Subprime loans drive repo man’s business
Repossession of cars hot market in uneven economy
CLEVELAND — The computer in the spotter car shouted “Hide!” and repo agent Derek Lewis knew that meant to keep driving like nothing happened. He’d just found another wanted vehicle. He was about to ruin someone’s day. Best not to draw attention.
It helped that he wasn’t in a tow truck, the stereotypical image of a repo man. Lewis drove a beat-up Ford Crown Victoria sedan. It had four small cameras mounted on the trunk and a laptop bolted to the dash. The high-speed cameras captured every passing license plate. The computer contained a growing list of hundreds of thousands of vehicles with seriously late loans. The system could spot a repossession in an instant. Even better, it could keep tabs on a car long before the loan went bad.
Now, Lewis had a live hit in a parking lot. He glanced at his laptop. The plate matched a blue 2006 BMW 325xi. He twisted in his seat. “It’s right there,” he said.
Technology has made the repo man ruthlessly efficient, allowing this familiar angel of financial calamity to capitalize on a dark corner of the United States’ strong economy: the soaring number of people falling behind on their car payments.
No longer tethered to a tow truck and able to use big data to find targets, the repossession industry is booming at an unexpected time. Although the U.S. economy recently entered its second-longest-ever period of expansion, the auto loan delinquency rate last year reached its highest point since 2012, driven by souring subprime auto loans. It’s evidence of how the economic recovery has not been evenly felt, with some of Americans’ biggest purchases — automobiles — being fueled by unsustainable borrowing rather than rising wages.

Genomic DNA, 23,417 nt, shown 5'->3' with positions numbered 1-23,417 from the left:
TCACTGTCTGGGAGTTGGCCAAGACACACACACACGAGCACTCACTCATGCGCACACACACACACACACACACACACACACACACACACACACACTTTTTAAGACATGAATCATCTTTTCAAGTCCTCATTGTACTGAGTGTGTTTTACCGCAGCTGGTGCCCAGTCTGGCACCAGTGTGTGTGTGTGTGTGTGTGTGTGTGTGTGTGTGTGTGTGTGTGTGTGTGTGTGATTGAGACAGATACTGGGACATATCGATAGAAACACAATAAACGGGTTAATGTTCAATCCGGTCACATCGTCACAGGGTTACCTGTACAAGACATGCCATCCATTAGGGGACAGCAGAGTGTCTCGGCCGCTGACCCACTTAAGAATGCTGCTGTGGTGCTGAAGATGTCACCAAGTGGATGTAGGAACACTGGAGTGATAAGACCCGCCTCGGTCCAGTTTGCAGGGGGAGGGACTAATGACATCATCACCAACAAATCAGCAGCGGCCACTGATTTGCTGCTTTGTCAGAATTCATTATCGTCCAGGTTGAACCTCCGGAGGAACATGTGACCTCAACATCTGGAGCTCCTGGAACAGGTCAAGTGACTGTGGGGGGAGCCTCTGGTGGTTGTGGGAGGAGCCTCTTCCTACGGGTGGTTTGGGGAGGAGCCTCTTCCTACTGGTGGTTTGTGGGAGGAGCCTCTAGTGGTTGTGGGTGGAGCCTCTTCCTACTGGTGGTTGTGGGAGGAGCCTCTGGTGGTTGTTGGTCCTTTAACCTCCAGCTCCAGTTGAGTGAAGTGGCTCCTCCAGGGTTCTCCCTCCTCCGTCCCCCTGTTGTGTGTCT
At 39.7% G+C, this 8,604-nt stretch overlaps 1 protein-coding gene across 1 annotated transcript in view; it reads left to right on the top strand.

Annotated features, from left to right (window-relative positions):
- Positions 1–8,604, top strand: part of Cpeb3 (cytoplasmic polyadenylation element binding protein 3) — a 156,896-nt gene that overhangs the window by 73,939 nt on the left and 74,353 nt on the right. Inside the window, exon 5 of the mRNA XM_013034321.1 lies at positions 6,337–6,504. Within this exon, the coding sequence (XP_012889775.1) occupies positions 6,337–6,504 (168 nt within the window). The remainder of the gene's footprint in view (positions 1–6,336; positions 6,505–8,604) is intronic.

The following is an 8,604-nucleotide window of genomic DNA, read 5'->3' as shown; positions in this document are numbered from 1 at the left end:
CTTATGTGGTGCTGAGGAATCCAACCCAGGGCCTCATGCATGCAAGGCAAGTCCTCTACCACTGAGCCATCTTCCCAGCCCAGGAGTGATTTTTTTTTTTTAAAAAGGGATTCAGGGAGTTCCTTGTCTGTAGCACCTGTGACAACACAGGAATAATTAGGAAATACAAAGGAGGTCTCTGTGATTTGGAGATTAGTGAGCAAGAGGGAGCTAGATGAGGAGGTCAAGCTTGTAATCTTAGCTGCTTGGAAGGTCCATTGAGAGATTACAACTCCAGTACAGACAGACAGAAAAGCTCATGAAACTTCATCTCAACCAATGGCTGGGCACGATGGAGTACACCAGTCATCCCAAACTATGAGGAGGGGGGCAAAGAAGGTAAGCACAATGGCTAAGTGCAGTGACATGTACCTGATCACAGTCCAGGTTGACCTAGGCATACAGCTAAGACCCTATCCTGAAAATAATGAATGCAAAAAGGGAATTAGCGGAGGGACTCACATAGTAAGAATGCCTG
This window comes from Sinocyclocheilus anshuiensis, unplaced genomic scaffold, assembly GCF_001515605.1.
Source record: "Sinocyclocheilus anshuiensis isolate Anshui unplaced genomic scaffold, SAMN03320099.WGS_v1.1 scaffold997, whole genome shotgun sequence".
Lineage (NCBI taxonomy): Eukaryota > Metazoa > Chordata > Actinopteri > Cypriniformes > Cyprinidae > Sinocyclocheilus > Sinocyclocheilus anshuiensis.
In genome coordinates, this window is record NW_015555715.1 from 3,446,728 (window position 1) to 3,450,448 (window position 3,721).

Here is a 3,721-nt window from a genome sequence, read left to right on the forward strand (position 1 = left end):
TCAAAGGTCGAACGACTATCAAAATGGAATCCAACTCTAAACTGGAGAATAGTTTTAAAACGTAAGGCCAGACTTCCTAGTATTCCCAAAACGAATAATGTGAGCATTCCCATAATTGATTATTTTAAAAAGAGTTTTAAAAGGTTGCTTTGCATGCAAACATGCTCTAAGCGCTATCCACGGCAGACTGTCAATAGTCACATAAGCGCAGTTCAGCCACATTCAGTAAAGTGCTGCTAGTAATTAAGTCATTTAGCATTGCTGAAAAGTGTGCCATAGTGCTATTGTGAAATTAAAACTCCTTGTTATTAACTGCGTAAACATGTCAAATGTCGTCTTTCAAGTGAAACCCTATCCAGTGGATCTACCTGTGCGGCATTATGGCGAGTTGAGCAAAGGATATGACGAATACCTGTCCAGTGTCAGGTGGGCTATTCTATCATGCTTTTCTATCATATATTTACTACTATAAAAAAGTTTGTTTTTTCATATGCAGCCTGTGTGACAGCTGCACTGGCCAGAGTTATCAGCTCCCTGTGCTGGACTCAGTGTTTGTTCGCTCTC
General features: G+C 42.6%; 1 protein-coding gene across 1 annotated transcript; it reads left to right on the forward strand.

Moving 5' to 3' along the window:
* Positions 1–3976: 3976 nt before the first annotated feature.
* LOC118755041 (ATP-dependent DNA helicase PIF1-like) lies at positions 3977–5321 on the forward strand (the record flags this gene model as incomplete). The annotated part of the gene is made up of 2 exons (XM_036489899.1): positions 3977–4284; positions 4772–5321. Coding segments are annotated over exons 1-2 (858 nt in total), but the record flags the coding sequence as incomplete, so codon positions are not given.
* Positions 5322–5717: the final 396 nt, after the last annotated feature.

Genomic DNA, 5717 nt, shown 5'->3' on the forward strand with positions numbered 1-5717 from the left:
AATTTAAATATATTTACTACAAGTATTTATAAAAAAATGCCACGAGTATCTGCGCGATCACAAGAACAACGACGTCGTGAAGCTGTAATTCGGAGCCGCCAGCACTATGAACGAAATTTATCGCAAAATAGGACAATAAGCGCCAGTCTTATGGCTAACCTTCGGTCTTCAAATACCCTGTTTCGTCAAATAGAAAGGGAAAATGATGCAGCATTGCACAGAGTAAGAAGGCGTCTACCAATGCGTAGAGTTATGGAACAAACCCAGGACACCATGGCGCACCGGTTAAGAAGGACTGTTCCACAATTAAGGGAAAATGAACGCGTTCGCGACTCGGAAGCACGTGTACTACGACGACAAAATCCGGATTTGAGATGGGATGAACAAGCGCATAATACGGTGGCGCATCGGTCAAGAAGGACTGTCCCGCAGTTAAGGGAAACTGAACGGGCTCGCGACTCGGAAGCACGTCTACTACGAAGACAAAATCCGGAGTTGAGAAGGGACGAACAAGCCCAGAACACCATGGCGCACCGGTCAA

And the repo man has noticed the change.
“So much of America is just a heartbeat away from a repossession — even good people, decent people who aren’t deadbeats,” said Patrick Altes, a veteran agent in Daytona Beach. “It seems like a different environment than it’s ever been.”
Repo agents are the unpopular foot soldiers in the nation’s $1.2 trillion auto loan market. They don’t make the loans or issue the repossession orders that, for some high-risk customers, can come as soon as a single payment is days late. But they are the closest most people come to a faceless, sophisticated financial system that can upend their lives.
Lewis rolled to a far corner of the parking lot, next to an apartment building overlooking Lake Erie, and called the BMW’s lender.
“I’m sitting on a live hit for you,” he said.
He texted for a company tow truck. It was seven minutes away.
He sat in silence, one of the few times his spotter car wasn’t logging new plates, each one trumpeted by a video-game-like bing. The system picked up passing cars. Parked cars. Cars stashed in driveways. As many as 10,000 every eighthour shift.
Lewis works for Relentless Recovery, the largest repo company in Ohio and its busiest collector of license plate scans. Last year, the company repossessed more than 25,500 vehicles.
Business has more than doubled since 2014, the company said. Even with the rising deployment of remote engine cutoffs and GPS locators in cars, repo agencies remain dominant.
Relentless scanned 28 million license plates last year, a demonstration of its recent, heavy push into technology. It now has more than 40 cameraequipped vehicles, mostly spotter cars.
Agents are finding repos they never would have a few years ago. The company’s goal is to capture every plate in Ohio and use that information to reveal patterns that will aid in repossessions.
Derek Lewis backs up a car equipped with license-platerecognition cameras at Relentless Recovery in Cleveland.